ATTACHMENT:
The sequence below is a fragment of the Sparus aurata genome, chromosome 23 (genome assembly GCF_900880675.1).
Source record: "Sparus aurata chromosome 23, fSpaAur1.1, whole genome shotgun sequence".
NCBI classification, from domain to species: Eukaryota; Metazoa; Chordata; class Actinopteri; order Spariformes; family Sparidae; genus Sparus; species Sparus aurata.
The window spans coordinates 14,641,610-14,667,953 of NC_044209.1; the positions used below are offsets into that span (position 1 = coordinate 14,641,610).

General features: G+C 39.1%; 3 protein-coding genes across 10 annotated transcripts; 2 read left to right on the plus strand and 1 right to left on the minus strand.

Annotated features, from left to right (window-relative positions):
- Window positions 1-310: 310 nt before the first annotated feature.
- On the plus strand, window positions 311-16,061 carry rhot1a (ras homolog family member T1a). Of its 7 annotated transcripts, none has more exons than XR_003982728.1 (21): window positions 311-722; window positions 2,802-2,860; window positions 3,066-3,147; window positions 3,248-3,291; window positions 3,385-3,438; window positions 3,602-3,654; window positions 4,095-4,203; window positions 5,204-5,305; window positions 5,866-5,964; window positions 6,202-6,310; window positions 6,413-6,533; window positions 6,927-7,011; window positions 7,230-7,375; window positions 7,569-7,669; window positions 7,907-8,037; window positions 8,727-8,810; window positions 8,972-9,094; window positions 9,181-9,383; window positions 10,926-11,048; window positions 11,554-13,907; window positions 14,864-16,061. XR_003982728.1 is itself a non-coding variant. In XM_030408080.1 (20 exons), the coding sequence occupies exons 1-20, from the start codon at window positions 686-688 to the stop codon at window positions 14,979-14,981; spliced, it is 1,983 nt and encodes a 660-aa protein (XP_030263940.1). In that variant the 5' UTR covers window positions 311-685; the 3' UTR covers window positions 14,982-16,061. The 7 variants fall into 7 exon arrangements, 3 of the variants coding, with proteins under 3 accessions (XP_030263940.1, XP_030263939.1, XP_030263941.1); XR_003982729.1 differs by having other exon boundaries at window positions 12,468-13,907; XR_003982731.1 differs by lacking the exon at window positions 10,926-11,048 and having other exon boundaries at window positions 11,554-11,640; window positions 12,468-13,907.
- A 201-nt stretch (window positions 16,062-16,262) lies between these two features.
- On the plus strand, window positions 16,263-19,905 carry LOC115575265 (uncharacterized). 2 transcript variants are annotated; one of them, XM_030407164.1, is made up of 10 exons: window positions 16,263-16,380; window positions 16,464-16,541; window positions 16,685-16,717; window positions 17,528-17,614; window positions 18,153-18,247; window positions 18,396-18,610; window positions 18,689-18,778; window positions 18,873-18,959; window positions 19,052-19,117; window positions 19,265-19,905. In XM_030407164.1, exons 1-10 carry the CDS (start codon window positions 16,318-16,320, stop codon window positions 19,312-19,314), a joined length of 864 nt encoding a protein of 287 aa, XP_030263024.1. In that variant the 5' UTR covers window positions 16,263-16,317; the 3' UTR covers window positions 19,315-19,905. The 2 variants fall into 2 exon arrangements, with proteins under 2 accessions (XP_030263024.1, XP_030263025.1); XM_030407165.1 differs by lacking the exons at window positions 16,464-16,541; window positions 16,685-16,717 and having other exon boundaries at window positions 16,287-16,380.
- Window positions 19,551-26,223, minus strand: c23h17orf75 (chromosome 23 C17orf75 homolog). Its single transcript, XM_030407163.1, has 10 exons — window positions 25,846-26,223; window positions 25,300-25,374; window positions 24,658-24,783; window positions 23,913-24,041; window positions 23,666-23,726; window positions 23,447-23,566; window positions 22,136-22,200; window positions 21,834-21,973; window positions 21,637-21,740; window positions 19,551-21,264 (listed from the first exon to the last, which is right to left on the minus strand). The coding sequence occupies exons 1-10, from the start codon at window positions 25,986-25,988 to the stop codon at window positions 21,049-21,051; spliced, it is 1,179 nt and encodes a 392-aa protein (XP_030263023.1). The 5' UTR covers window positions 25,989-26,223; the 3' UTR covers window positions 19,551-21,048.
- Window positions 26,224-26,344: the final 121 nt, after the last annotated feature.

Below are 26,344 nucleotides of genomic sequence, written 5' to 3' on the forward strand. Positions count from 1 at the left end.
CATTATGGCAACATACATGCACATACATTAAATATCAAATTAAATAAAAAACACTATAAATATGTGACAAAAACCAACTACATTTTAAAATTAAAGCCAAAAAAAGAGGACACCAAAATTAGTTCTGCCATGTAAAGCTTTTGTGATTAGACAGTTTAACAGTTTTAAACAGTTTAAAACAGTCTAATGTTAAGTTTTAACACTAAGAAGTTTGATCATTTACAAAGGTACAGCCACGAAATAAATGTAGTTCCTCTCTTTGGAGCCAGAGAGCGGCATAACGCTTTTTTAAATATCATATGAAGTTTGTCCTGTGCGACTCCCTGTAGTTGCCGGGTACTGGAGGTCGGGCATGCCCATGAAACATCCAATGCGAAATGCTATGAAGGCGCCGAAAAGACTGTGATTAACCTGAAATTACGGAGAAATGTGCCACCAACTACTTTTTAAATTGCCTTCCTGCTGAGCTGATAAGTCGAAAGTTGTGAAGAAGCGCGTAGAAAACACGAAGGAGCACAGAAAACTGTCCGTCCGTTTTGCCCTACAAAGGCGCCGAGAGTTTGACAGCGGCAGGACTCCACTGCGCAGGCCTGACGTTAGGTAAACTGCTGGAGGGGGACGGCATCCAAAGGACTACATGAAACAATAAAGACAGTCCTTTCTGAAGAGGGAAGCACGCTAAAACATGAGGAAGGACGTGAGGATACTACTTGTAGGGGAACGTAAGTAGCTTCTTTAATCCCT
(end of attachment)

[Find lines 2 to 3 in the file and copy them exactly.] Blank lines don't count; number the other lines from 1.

Source record: "Sparus aurata chromosome 23, fSpaAur1.1, whole genome shotgun sequence".
NCBI classification, from domain to species: Eukaryota; Metazoa; Chordata; class Actinopteri; order Spariformes; family Sparidae; genus Sparus; species Sparus aurata.